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2005 Reunion Weekend Through The Eyes Of The MVP

Chicago White Sox

Where did the time go? It feels like yesterday that I was on the trolley with my teammates turning down LaSalle Street to celebrate the team's first World Series Championship in 88 years with a massive crowd of White Sox fans. After 10 years apart, a celebration was long overdue.

The White Sox commemorated the anniversary the weekend of July 17-19 by inviting members of the 2005 team back home to Chicago for World Series Championship Reunion Weekend, presented by Your Local Ford Stores. It marked the first time many of us were back together at U.S. Cellular Field since the 2005 season. There was plenty of catching up to do.

Where did the time go? It feels like yesterday that I was on the trolley with my teammates turning down LaSalle Street to celebrate the team's first World Series Championship in 88 years with a massive crowd of White Sox fans. After 10 years apart, a celebration was long overdue.

The White Sox commemorated the anniversary the weekend of July 17-19 by inviting members of the 2005 team back home to Chicago for World Series Championship Reunion Weekend, presented by Your Local Ford Stores. It marked the first time many of us were back together at U.S. Cellular Field since the 2005 season. There was plenty of catching up to do.

Arriving at the ballpark brought back a sense of excitement. The chemistry that helped us lift the World Series trophy was brought back to life through handshakes and hugs with teammates, coaches and front office staff.

The fun never stopped during the weekend. We were reunited for a media session before the Friday night game and the celebration kicked off with the post-game concert by "Resurrection" - A Journey Tribute band. I wasn't surprised when Joe Crede and Aaron Rowand jumped on stage to join the band for "Don't Stop Believin'." Nothing brings back the memories of the 2005 season quicker than that song!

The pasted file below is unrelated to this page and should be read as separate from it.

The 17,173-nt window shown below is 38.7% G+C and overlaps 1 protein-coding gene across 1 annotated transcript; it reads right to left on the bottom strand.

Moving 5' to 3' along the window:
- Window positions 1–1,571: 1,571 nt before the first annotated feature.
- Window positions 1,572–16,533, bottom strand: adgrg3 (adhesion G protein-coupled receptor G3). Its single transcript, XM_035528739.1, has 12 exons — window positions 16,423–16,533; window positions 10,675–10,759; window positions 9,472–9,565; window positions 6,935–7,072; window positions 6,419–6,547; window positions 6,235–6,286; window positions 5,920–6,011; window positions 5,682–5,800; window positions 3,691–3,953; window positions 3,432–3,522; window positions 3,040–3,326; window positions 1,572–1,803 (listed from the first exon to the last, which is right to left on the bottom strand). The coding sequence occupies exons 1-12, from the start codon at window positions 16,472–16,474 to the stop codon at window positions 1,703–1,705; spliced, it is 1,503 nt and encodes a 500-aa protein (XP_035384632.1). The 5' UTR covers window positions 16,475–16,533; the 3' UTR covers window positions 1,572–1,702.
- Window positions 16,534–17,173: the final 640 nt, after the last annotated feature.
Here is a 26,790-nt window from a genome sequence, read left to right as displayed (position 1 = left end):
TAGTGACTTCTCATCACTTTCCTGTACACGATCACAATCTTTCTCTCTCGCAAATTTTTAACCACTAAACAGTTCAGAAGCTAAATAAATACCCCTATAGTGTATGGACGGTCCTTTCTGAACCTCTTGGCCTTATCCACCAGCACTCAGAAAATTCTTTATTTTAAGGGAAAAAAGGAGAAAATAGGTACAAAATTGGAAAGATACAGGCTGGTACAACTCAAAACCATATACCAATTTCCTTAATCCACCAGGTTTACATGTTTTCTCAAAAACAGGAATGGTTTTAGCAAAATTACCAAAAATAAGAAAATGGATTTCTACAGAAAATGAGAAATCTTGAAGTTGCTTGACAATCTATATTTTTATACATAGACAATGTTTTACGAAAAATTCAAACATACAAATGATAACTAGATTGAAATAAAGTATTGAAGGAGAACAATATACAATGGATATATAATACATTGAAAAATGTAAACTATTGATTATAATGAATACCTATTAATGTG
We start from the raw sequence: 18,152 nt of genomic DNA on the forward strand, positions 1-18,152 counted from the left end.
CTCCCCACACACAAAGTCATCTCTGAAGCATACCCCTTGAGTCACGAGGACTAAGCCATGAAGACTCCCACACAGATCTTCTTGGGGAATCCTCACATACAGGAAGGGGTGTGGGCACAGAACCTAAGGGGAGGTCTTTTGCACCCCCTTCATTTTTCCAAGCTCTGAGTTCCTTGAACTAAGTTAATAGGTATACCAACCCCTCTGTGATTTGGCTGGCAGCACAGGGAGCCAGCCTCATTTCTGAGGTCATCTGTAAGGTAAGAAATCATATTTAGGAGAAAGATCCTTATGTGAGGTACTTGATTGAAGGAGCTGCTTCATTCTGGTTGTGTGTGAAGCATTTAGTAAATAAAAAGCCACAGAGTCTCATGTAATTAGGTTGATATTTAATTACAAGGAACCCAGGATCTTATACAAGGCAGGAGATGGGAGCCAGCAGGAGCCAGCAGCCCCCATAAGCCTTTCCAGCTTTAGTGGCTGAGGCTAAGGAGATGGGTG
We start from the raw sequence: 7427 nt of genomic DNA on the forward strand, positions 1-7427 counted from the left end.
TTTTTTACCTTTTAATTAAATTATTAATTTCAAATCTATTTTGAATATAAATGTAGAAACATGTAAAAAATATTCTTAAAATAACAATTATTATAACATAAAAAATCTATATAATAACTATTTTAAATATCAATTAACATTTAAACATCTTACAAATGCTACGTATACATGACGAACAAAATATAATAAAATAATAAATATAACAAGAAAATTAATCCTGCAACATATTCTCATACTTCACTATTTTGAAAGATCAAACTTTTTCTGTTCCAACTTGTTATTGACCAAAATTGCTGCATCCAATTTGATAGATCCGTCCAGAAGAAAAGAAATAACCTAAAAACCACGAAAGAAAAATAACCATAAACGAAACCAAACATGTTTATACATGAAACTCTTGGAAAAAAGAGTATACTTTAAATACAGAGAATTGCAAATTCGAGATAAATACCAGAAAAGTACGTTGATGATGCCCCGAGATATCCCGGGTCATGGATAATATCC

On Saturday, we gathered at Championship Plaza at U.S. Cellular Field for a team photo with the World Series trophy and were joined by Chairman Jerry Reinsdorf and 2005 general manager and current Executive Vice President Kenny Williams. Not long after that, we were greeted by a warm welcome from White Sox fans as the celebration continued with an on-field ceremony. As I rode to home plate in the Parade of Champions, the crowd erupted with the same enthusiasm from the 2005 postseason. I had the incredible honor of acknowledging that passion from our fans in a speech during the ceremony. I can never find the right words to truly express how important our fans were that season and continue to be.

To top off the memorable weekend, a few of my teammates and I spent Sunday night at the iconic Chicago Theatre for "A Season to Remember: A Night with the 2005 World Series Champions." Fans got to take another look back at the 2005 season, as we shared behind-the-scenes stories from the World Series run. The event overflowed with nostalgia, giving everyone a night that we will never forget. It was a great evening for a great cause, with proceeds from the event benefitting Chicago White Sox Charities.

While it was incredible to see all of the guys again, it meant a lot to have some face time with faithful White Sox fans throughout the weekend. Whether I was signing autographs or mingling with season ticket holders, I was immediately reminded of how important the fans were in bringing the World Series trophy back home to Chicago after 88 years.

Winning the World Series was one of the highlights of my career, and Reunion Weekend was a great way to commemorate it. Everywhere I go, people remember what that team accomplished. It's not just felt in Chicago. I've met lifelong White Sox fans from all over the country who have shared their own memories of winning the World Series.

It's always described as something they will never forget and it's something that my teammates and I also will never forget. Thank you, fans, for keeping South Side pride, passion and tradition very much alive throughout the country.

This story was not subject to the approval of Major League Baseball or its clubs.